PRIOR
<distribution> </ options> ;
The PRIOR statement enables you to carry out a samplingbased Bayesian analysis in PROC MIXED. It currently operates only with variance component models. Other TYPE= structures are not supported. The analysis produces a SAS data set containing a pseudorandom sample from the joint posterior density of the variance components and other parameters in the mixed model.
The posterior analysis is performed after all other PROC MIXED computations. It begins with the “Posterior Sampling Information” table, which provides basic information about the posterior sampling analysis, including the prior densities, sampling algorithm, sample size, and random number seed. The ODS name of this table is Posterior.
By default, PROC MIXED uses an independence chain algorithm in order to generate the posterior sample (Tierney, 1994). This algorithm works by generating a pseudorandom proposal from a convenient base distribution, chosen to be as close as possible to the posterior. The proposal is then retained in the sample with probability proportional to the ratio of weights constructed by taking the ratio of the true posterior to the base density. If a proposal is not accepted, then a duplicate of the previous observation is added to the chain.
In selecting the base distribution, PROC MIXED makes use of the fact that the fixedeffects parameters can be analytically integrated out of the joint posterior, leaving the marginal posterior density of the variance components. In order to better approximate the marginal posterior density of the variance components, PROC MIXED transforms them by using the MIVQUE(0) equations. You can display the selected transformation with the PTRANS option or specify your own with the TDATA= option. The density of the transformed parameters is then approximated by a product of inverted gamma densities (see Gelfand et al. 1990).
To determine the parameters for the inverted gamma densities, PROC MIXED evaluates the logarithm of the posterior density over a grid of points in each of the transformed parameters, and you can display the results of this search with the PSEARCH option. PROC MIXED then performs a linear regression of these values on the logarithm of the inverted gamma density. The resulting base densities are displayed in the “Base Densities” table; for ODS purposes, the name of this table is “Base.” You can input different base densities with the BDATA= option.
At the end of the sampling, the “Acceptance Rates” table displays the acceptance rate computed as the number of accepted samples divided by the total number of samples generated. The ODS name of the “Acceptance Rates” table is AccRates.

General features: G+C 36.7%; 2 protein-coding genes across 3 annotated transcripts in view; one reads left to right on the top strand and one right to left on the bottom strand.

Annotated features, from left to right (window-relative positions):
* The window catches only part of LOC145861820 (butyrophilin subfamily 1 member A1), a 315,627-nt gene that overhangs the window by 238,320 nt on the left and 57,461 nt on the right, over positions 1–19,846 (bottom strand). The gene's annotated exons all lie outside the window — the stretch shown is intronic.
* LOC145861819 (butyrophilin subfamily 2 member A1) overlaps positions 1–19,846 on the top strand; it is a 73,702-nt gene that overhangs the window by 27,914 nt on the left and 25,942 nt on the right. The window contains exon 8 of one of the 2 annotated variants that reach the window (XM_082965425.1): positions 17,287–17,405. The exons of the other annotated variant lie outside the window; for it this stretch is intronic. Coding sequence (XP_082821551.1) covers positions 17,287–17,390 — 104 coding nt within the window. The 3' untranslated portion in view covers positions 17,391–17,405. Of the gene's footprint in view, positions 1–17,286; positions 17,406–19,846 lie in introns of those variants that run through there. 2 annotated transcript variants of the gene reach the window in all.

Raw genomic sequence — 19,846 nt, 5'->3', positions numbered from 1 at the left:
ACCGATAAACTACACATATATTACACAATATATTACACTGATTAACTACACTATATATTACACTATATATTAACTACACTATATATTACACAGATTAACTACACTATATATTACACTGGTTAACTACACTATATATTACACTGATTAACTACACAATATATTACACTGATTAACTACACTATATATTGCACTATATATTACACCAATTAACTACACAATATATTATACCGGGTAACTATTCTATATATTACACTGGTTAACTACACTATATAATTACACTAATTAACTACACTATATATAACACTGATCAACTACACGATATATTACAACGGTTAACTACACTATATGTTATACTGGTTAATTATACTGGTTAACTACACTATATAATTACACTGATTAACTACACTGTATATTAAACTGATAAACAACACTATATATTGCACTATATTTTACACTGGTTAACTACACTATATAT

The OUT= option specifies the output data set containing the posterior sample. PROC MIXED automatically includes all variance component parameters in this data set (labeled COVP1–COVPn), the Type 3 F statistics constructed as in Ghosh (1992) discussing Schervish (1992) (labeled T3Fn), the log values of the posterior (labeled LOGF), the log of the base sampling density (labeled LOGG), and the log of their ratio (labeled LOGRATIO). If you specify the SOLUTION option in the MODEL statement, the data set also contains a random sample from the posterior density of the fixedeffects parameters (labeled BETAn); and if you specify the SOLUTION option in the RANDOM statement, the table contains a random sample from the posterior density of the randomeffects parameters (labeled GAMn). PROC MIXED also generates additional variables corresponding to any CONTRAST, ESTIMATE, or LSMEANS statement that you specify.
Subsequently, you can use SAS/INSIGHT or the UNIVARIATE, CAPABILITY, or KDE procedure to analyze the posterior sample.
The prior density of the variance components is, by default, a noninformative version of Jeffreys’ prior (Box and Tiao, 1973). You can also specify informative priors with the DATA= option or a flat (equal to 1) prior for the variance components. The prior density of the fixedeffects parameters is assumed to be flat (equal to 1), and the resulting posterior is conditionally multivariate normal (conditioning on the variance component parameters) with mean and variance .
Table 59.14 summarizes the options available in the PRIOR statement.
Table 59.14: PRIOR Statement Options
Option 
Description 

Inputs the prior densities of the variance components 

Specifies a noninformative reference version of Jeffreys’ prior 

Specifies a prior density equal to 1 everywhere 

Specifies the algorithm used for generating the posterior sample 

Inputs the base densities used by the sampling algorithm 

Specifies a grid of values over which to evaluate the posterior density 

Specifies a transformed grid of values over which to evaluate the posterior density 

An alias for the SFACTOR= option 

Writes a note to the log after generating the sample 

Specifies the bounding constant for rejection sampling 

Specifies the number of posterior samples to generate 

Specifies the number of posterior evaluations 

Creates an output data set containing the sample from the posterior density 

Creates an output data set from the grid evaluations 

Creates an output data set from the transformed grid evaluations 

Displays the search used to determine the parameters for the inverted gamma densities 

Displays the transformation of the variance components 

Specifies an integer used to start the pseudorandom number generator 

Adjusts the search range of the transformed parameters 

Inputs the transformation used by the sampling algorithm 

Specifies the algorithm that determines the transformation of the covariance parameters 

An alias for the LOGNOTE= option 
The distribution argument in the PRIOR statement determines the prior density for the variance component parameters of your mixed model. Valid values are as follows.